Delfin LNG has plans to build a floating liquefied natural gas vessel in Cameron Parish, Louisiana. 

Delfin LNG wants an offshore terminal but keeps asking for more time. If they wait long enough will it still be needed?

Delfin LNG, a Houston energy company that plans on building a floating liquefied natural gas export terminal off Louisiana’s coast, has inked a deal to provide LNG to a United Kingdom energy company. The deal comes less than a month after Delfin LNG, for the fourth time, asked federal regulators for more time to build its floating LNG terminal. Under the agreement, Delfin LNG is slated to provided 1 million metric tons annually of LNG to Centrica, an energy corporation located in Windsor, England. Centrica owns British Gas and Bord Gais Energy, a pair of residential utility providers, and supplies power to 10 million households across the United Kingdom and Ireland. Delfin LNG touted Centrica as “another key foundation customer” to solidify a future final investment decision in the floating terminal. As of now, the company expects the terminal to be operational by 2026.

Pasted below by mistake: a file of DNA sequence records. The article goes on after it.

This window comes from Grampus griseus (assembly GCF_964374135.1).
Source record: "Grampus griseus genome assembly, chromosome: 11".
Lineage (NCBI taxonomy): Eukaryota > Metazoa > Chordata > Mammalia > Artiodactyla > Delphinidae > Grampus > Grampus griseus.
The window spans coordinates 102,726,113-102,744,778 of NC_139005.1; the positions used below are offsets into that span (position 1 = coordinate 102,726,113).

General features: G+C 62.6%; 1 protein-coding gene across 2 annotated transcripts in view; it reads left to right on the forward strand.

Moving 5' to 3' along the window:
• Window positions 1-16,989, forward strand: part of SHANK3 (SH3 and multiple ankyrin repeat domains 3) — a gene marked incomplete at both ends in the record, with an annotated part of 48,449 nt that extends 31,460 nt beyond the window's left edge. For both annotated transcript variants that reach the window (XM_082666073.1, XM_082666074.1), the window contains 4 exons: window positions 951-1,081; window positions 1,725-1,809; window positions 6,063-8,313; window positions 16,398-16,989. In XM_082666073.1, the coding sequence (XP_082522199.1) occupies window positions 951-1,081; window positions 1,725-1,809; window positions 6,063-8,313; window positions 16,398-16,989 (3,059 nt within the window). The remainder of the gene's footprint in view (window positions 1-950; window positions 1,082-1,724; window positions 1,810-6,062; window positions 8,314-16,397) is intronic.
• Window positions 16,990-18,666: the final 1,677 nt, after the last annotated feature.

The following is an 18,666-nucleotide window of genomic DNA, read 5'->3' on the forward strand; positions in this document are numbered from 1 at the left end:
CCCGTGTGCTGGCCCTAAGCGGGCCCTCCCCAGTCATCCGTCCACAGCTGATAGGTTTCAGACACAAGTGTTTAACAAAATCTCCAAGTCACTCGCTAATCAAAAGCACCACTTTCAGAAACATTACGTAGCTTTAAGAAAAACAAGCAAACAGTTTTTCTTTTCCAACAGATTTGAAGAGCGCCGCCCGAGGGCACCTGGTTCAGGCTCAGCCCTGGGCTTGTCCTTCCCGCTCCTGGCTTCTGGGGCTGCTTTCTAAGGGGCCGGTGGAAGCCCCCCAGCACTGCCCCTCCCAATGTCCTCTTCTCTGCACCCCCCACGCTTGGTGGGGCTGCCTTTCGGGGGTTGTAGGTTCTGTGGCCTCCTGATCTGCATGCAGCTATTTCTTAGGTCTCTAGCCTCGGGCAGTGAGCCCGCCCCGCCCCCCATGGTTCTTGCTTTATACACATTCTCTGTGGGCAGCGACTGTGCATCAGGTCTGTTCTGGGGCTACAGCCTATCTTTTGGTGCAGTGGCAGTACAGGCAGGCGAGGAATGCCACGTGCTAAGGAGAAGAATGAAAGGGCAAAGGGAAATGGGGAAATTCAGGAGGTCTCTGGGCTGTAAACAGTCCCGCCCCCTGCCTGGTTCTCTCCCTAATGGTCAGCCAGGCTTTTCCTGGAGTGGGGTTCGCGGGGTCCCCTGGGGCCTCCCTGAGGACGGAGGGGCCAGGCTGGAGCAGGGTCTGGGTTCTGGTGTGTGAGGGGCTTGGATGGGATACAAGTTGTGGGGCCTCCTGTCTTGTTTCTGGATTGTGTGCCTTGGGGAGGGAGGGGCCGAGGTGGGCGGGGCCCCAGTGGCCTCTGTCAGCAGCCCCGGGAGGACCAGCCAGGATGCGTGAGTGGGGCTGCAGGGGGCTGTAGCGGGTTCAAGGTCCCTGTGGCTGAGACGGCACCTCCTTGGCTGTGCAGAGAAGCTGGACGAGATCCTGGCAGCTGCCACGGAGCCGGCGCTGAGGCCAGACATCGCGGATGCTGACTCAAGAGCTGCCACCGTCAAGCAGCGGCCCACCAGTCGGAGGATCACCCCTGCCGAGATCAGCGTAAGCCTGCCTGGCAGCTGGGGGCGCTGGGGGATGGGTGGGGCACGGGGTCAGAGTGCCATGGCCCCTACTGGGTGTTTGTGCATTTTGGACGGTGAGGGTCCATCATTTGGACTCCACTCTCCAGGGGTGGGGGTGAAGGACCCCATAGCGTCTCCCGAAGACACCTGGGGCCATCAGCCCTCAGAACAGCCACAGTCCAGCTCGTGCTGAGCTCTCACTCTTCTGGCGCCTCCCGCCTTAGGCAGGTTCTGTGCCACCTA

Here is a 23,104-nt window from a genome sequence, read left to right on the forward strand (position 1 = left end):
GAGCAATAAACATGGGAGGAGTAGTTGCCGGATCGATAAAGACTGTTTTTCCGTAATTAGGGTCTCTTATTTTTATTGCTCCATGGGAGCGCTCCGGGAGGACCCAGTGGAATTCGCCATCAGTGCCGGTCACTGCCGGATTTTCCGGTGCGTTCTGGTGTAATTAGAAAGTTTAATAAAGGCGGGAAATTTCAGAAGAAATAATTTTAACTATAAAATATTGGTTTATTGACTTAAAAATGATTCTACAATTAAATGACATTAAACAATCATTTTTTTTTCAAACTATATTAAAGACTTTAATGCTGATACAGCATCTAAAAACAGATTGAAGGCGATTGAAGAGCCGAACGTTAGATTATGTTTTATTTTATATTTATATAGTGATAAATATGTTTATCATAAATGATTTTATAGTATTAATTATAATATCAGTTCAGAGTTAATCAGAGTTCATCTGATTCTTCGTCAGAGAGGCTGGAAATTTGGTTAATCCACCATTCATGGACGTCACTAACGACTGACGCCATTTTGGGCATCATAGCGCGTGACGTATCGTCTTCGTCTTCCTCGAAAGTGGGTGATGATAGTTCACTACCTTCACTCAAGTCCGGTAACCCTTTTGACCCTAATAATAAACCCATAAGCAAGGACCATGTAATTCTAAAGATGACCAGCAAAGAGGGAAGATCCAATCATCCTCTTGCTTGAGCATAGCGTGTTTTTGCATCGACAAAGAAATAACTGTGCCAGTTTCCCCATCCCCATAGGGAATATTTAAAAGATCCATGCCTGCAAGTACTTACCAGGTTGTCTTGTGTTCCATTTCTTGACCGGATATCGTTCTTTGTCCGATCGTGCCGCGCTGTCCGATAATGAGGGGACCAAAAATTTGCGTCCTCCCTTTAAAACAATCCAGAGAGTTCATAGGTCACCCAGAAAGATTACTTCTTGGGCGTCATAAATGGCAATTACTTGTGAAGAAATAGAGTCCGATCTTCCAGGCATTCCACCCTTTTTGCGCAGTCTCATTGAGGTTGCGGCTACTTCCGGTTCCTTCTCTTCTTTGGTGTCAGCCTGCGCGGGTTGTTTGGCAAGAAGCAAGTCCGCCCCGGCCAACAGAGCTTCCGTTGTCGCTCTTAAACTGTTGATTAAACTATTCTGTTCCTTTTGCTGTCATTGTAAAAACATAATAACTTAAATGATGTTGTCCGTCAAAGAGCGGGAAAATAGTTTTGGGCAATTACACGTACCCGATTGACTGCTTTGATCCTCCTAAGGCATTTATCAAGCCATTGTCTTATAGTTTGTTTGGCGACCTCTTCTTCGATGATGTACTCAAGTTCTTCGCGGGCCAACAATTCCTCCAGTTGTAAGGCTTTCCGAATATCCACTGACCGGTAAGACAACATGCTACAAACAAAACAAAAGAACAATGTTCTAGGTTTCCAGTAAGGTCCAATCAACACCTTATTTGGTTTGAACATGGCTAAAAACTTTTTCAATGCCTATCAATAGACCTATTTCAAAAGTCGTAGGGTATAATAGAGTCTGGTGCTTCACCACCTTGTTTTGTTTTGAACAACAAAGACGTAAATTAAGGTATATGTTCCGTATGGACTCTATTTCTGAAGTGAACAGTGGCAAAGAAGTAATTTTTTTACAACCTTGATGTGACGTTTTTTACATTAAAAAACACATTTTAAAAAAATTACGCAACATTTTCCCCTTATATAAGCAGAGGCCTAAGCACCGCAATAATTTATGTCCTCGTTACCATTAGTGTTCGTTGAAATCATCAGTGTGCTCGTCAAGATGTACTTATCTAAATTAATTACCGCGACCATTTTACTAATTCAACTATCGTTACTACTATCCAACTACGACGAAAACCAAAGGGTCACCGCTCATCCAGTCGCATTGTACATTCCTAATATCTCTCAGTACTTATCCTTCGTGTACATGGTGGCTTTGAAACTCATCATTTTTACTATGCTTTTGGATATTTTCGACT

Ukraine. Ukraine. The need grows from this war and the Russian cutoff of energy supplies to Europe.

The deal was struck amid a continued push to route more U.S. LNG to Europe as the continent scrambles for dwindling supply amid Russia’s war in Ukraine. “Market demand for long-term LNG continues to be strong and buying activity from Europe and various other geographies has accelerated over the past few months,” Delfin LNG CEO Dudley Poston said in a statement. The company filed its construction timeline extension request with the Federal Energy Regulatory Commission in July. About a month later, environmental groups including Sierra Club, Healthy Gulf and the Center for Biological Diversity asked FERC to deny the extension, claiming demand for LNG from the terminal had been nonexistent and that the agency should re-examine the air quality impacts of the facility. Delfin LNG has said it is making a “good faith effort” to push the project forward amid volatile economic conditions and that previous dips in demand for LNG have turned upward this year as the Russia-Ukraine conflict has continued.

Europe is looking at other alternatives, such as renewables, so is the need seen today still be there in four years?

Delfin LNG adds customers if it is built
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